When video of two black men being arrested while waiting for a friend at Starbucks in Center City spread like wildfire across the internet during the weekend, Mayor  Kenney said he was "heartbroken."

In a carefully worded statement, he quickly announced that the Police Department would review its policies and that the city's Human Relations Commission would examine the company's procedures.

In the eyes of City Councilwoman Cindy Bass — a member of the powerful group of African American politicians whose support was critical to Kenney's victory in the 2015 mayoral election — that isn't enough.

"Having your heart in the right place, and sending out sentiments of such, does very little in the neighborhoods where people are affected," she said of Kenney.

Political observers said the incident at the chain's 18th and Spruce Streets store could lead to political fallout for the mayor. It could endanger Kenney's progressive brand and potentially fragment his coalition of diverse supporters, many of whom staunchly disagree with one another, such as liberal activists and the Fraternal Order of Police.

In Bass' view, the mayor ought to make major changes to the Police Department after the Starbucks arrests — namely, end the controversial crime-fighting strategy known as "stop-and-frisk."

"I can't understand why it's not already done," she said. "The mayor, in one fell swoop, could fix this. So I say: Mayor, fix it."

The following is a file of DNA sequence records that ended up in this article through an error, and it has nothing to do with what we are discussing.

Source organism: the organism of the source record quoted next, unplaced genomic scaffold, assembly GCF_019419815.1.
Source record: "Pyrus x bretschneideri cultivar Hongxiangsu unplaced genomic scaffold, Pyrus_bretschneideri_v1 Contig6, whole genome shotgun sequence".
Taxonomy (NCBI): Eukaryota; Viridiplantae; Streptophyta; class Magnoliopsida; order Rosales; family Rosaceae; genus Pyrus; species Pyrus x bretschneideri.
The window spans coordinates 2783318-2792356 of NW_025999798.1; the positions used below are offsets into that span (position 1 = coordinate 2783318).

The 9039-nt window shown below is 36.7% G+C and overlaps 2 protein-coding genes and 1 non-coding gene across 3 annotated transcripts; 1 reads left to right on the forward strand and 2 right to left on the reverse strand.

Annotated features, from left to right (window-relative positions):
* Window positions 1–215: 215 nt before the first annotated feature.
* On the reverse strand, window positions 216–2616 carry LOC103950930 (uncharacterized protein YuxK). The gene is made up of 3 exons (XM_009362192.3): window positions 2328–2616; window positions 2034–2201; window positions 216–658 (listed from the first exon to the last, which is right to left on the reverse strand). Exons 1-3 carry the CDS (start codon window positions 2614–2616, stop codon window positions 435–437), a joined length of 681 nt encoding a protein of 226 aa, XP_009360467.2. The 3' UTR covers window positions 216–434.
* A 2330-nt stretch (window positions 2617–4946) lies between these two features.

The arrests have led to nationwide condemnation of not only Starbucks but also the city's police. Some progressives and African Americans, who were key parts of Kenney's voting bloc, have also criticized the mayor's response as not going far enough to hold police accountable.

In some ways, Kenney's response to the arrests exemplifies the way he has tried to walk a careful line to keep the disparate parts of his coalition happy. Kenney, who is white, has expressed outrage and shown empathy over the incident at the coffee chain. He said it "appears to exemplify what racial discrimination looks like in 2018."

But he has largely placed the blame on the company, not police. Police Commissioner Richard Ross, who is black, has also stood behind his officers, arguing that they "did absolutely nothing wrong."

Asked if the police should have arrested the two men in the first place, Kenney has demurred.

"It's a very complicated set of circumstances," he said. "A library is a public space. A rec center is a public space. Your own home's kitchen is not a public space. But a private business that opens itself up to the public is kind of like a quasi-public space."

Many of Kenney's black political allies have struck a notably different tone. Bass said the men "absolutely" should not have been arrested. Council President Darrell L. Clarke and Councilman Kenyatta Johnson, who are African American, made similar comments.

"Let me be clear," Clarke wrote on Facebook. "These men should NOT have been arrested."

Some politicians believe Kenney should have joined them in condemning the police officers' decision to take the two men into custody for several hours before ultimately releasing them without charges. One black elected official, who asked not to be named, said they were "disappointed" by the mayor's response to the Starbucks incident, but "not surprised" due to his ties to the police union.

State Sen. Anthony H. Williams, who ran against Kenney in the 2015 Democratic primary, said he "would have handled it differently."

The mayor "doesn't run Starbucks. But he's responsible for the Police Department," Williams said. "People should hear from those of us in a position of power and authority that this was not handled properly."